Exponents can be tricky, but even more so when they are negative or fractional. This article begins by reviewing the basic laws of exponents (powers). Then we’ll tackle plenty of practice problems involving negative exponents and fractional exponents.

_{Image by Comfreak}

## How Do Exponents Work?

In their simplest form, exponents stand for repeated multiplication. The smallish number (the **exponent**, or **power**) located to the upper right of main number (the **base**) tells how many times to use the base as a factor.

- 3
^{2}= 3 × 3 = 9 - 2
^{5}= 2 × 2 × 2 × 2 × 2 = 32 - It also works for variables:
*x*^{3}= (*x*)(*x*)(*x*)

You can even have a power of 1. That just means a single factor of the base: *x*^{1} = *x*.

But what sense can we make out of expressions like 4^{-3}, 25^{3/2}, or *y*^{-1/6}? What does it mean to take “-3” factors of a number? Or “3/2” or “-1/6” of a factor?

It all begins with the **Laws of Exponents** (Check out: Quick Tips on Using the Exponent Rules.)

### The Laws of Exponents

- Multiplication Law (same bases):
*x*^{a}*x*=^{b}*x*^{a+b} - Division Law (same bases):
*x*/^{a}*x*=^{b}*x*^{a-b} - Power Law: (
*x*)^{a}=^{b}*x*^{ab} - Multiplication Law (same powers):
*x*^{a}*y*= (^{a}*xy*)^{a} - Division Law (same powers):
*x*/^{a}*y*= (^{a}*x*/*y*)^{a}

Now if we’re going to try to make sense of negative and fractional exponents, then we must at least make sure that our definitions will stay consistent with these Laws of Exponents.

For example, you may already know that the zero exponent on any base results in the number 1 (with one exception: 0^{0} is undefined).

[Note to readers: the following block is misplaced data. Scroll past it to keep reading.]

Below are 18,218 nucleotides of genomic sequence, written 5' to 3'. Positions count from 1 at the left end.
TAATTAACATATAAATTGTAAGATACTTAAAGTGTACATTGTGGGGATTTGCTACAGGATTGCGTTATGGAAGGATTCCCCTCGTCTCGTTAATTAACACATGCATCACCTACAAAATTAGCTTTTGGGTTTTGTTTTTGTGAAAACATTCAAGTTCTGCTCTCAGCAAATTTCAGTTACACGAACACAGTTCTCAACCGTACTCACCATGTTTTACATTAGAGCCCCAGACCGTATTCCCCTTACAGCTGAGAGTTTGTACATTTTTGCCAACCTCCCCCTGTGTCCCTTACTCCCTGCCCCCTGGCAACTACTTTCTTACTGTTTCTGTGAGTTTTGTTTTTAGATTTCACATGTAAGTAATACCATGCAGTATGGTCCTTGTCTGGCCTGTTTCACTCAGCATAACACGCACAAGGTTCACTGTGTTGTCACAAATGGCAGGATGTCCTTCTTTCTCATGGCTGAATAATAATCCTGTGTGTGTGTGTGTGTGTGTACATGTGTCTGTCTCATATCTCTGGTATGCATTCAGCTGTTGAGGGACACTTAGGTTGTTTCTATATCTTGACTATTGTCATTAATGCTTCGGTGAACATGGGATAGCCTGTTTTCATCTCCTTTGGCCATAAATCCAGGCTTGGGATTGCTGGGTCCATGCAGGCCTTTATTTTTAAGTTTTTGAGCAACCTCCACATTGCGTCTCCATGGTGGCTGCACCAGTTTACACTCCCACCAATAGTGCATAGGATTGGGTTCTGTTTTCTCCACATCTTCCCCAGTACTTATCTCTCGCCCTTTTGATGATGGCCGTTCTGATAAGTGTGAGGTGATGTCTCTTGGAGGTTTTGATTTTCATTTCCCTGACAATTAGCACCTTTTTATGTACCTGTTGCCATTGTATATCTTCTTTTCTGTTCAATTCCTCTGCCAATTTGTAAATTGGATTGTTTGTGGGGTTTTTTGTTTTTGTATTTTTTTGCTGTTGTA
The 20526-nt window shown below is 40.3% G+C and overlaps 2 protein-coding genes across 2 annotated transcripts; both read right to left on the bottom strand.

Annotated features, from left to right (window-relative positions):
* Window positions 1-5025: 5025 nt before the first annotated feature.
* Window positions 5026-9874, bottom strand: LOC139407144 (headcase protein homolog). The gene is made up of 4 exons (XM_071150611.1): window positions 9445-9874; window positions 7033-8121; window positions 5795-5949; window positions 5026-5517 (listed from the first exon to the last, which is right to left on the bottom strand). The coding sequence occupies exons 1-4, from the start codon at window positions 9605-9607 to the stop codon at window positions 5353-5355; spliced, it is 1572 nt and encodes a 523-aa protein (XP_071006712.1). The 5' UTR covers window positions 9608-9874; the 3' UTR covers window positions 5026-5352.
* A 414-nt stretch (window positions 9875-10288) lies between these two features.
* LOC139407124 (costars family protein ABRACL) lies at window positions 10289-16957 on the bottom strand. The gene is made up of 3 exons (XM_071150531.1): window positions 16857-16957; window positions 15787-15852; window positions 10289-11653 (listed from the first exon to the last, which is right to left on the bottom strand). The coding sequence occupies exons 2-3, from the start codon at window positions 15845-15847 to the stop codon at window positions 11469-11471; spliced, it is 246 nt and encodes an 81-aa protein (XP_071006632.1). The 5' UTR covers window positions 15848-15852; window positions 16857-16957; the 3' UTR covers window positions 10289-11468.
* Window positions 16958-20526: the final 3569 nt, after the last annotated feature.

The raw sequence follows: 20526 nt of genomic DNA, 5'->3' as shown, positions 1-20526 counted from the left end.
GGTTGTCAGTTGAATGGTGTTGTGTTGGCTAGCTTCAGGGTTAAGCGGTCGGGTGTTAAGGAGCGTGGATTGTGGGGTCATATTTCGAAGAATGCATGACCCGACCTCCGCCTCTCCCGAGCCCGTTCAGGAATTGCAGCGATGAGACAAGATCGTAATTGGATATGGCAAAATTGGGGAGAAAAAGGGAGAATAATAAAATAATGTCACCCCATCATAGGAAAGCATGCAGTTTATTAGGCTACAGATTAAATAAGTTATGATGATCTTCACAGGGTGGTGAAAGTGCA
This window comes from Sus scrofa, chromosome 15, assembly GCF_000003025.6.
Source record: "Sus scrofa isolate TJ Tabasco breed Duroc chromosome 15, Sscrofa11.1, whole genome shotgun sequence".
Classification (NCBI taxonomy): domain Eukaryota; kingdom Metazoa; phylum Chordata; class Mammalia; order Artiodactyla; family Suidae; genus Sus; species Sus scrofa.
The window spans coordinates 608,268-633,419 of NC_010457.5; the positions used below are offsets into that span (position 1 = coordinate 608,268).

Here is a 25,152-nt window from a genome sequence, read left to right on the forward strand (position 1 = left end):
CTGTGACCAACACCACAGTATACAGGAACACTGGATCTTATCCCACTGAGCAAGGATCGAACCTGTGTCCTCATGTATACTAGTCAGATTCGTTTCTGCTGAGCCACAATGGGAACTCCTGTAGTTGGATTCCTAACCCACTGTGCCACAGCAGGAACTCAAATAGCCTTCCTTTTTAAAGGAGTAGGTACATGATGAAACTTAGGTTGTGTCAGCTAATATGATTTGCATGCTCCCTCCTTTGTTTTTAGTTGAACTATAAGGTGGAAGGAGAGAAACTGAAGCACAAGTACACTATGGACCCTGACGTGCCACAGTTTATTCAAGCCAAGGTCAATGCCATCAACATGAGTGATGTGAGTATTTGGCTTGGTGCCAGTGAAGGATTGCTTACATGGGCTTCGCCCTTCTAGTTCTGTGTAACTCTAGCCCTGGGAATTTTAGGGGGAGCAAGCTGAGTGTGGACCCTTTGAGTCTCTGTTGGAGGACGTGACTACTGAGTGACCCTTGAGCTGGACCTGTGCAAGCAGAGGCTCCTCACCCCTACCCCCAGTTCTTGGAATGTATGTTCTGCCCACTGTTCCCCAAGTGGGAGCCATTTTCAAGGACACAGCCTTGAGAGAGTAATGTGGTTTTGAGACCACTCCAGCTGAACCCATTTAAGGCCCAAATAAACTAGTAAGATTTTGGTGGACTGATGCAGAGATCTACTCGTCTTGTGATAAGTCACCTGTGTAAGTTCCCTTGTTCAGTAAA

Let’s see if the rule *x*^{0} = 1 is consistent with the Laws of Exponents.

- If
*x*^{0}= 1, then*x*^{0}*x*= 1^{b}*x*=^{b}*x*. That’s consistent with the Multiplication Law:^{b}*x*^{0}*x*=^{b}*x*^{0+b}=*x*^{b} - By the Division Law, if the two exponents happen to be the same, then
*x*/^{a}*x*=^{a}*x*=^{a-a}*x*^{0}= 1. This certainly agrees with the algebraic fact that dividing a quantity by itself yields 1.

In fact, all of the Laws are consistent with the rule *x*^{0} = 1.

## Negative Exponents

Consider the Division Law with *a* = 0.

*x*^{0}/*x ^{b}* =

*x*=

^{0-b}*x*

^{-b}But remember: *x*^{0} = 1. So, reading the above equation backwards, we have discovered the rule for negative exponents!

**Negative exponents translate to fractions.**

For example, 4^{-3} = 1/(4^{3}) = 1/64.

The more negative the exponent, the *smaller* the value. This is especially important in the sciences when talking about orders of magnitude (how big or small things are). In fact, the positive and negative powers of 10 are essential in **scientific notation**.

- (giga-) 10
^{9}= 1,000,000,000 = 1 billion - (mega-) 10
^{6}= 1,000,000 = 1 million - (kilo-) 10
^{3}= 1000 = 1 thousand - (Unit – no prefix) 10
^{0}= 1 - (milli-) 10
^{-3}= 0.001 = 1 thousandth - (micro-) 10
^{-6}= 0.000 001 = 1 millionth - (nano-) 10
^{-9}= 0.000 000 001 = 1 billionth

## Fractional Exponents

How can we define fractional exponents so that the Laws of Exponents remain consistent?

Consider any fraction, say 1/2. If you multiply by the denominator, you end up back at the value 1.